Odd Shift-Register - Any ideas?

I ordered an odd but very interesting SR from my favourite NOS shop - Unicorn-Electronics in USA:
Fairchild 3357-2: 4 x 80 Bit Static Shift Register
It’s a PMOS device requiring a XXXXXX minus Vdd (well there will be -12V in the rack) and I have even managed to find a pinout (where ever I put that paper :roll_eyes:.

Here’s me wondrings:
The SR has two sets of inputs - just Input and RECIRCULATE. What is that exactly and how to use? In my wildest thoughts, this kind of SR could have been used in good old CRT terminals holding one line of text (80 characters) on the screen, and using the recirc to refresh the 7 or 8 lines that made up the characters.
The other wondring is simple - what should I do with this one? I had ideas of using it in some kind of random CV generator like the Turing machine or The Mad Monkey or CGS’s Infinite Melody.

I could well imagine to start off with a shorter, 6 step or serial-in-parallell-out SR that fed this one that recirculated back to the first shorter SR … somehow :thinking:

From the datasheet at page 3-52 of the 1975 Fairchild MOS/CCD Data Book, the Recirculate input simply selects between the D input and the Q output to feed the shift register.


The first application that comes to my mind is an 80 step, four channel rhythm sequencer, where you can modify each of the four synchronous loops independently.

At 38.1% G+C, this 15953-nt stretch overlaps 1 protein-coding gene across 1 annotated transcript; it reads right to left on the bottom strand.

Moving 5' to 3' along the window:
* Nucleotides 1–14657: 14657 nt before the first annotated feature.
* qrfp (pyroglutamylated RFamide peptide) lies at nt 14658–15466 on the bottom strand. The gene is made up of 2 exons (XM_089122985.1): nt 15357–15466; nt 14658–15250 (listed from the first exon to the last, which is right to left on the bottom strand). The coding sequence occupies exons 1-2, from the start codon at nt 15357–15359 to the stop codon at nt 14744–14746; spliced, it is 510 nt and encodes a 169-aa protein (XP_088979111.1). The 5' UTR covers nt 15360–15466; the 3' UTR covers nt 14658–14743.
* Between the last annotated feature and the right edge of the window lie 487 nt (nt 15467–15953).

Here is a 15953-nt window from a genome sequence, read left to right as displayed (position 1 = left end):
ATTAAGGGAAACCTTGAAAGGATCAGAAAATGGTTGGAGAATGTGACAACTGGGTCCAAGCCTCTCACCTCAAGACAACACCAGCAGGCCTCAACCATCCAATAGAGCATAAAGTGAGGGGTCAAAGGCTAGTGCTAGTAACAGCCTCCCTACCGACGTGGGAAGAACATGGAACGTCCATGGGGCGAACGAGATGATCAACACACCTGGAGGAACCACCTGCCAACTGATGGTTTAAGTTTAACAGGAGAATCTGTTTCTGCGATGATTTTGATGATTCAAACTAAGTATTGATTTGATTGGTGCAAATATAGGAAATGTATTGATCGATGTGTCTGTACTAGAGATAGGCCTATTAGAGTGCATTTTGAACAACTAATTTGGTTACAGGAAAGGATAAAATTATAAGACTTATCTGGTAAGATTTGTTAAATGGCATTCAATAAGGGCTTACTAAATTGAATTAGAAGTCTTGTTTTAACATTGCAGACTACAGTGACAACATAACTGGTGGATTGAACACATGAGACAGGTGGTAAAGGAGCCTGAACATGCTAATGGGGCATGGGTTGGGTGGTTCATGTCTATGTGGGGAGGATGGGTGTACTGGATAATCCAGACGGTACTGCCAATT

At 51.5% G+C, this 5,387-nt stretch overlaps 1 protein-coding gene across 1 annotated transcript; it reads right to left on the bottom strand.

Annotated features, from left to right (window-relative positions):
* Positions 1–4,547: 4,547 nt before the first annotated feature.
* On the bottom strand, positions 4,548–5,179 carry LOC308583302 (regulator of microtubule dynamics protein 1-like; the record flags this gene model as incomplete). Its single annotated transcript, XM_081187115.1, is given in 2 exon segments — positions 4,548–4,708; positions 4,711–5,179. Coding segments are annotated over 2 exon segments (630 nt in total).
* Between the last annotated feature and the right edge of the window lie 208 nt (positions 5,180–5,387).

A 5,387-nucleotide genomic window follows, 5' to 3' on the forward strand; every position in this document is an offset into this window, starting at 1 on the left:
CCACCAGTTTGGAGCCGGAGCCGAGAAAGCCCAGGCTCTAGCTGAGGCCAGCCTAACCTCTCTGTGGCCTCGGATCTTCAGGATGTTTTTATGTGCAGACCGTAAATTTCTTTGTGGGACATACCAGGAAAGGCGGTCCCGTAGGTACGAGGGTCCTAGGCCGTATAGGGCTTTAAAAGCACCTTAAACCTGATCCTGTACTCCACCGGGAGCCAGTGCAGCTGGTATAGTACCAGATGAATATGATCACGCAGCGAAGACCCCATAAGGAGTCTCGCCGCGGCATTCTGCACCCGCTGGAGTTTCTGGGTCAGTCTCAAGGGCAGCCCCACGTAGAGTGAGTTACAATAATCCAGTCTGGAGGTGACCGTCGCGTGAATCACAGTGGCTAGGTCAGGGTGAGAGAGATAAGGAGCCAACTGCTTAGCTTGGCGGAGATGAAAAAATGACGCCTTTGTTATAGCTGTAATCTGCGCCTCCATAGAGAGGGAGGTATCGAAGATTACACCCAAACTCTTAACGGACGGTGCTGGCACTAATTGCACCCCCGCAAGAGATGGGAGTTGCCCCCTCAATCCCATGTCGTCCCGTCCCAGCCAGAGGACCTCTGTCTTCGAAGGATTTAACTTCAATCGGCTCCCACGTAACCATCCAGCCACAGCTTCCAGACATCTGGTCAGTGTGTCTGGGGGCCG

With the circuit set not to repeat, it could be used as a rhythm delay, potentially with up to four equally spaced repetitions of whatever rhythm is provided at the input (there is only a single common clock for the four shift registers).

The four channels could also be combined, and with the addition of a handful of resistors forming a 4-bit DAC, made into an 80 step “analog” sequencer.

The data book also says that theses things can run fast (up to 2MHz) so in addition to the typical sequencer type applications, you can explore some pulse width modulation like generation of analog voltages (à la 1-bit DAC).

OK, no spectacular ideas, but at least I tried.

You could make a digital noise generator with quite a long period with your shift register and some XOR gates - search for “LFSR”. You could clock it at audio rates for white noise, or step through it like a sequencer.

Or you could use it to drive 10 seven segment displays if you wanted some retro UI…


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OH GREAT!!! That picture explains a lot! THANKS!

I’ve got two of these, so I have 8 channels (that also could be combined into 1-bit 640 step SR.

I have one idea that, however, requires some intelligence; a step sequencer where the sequence slowly changes little by little.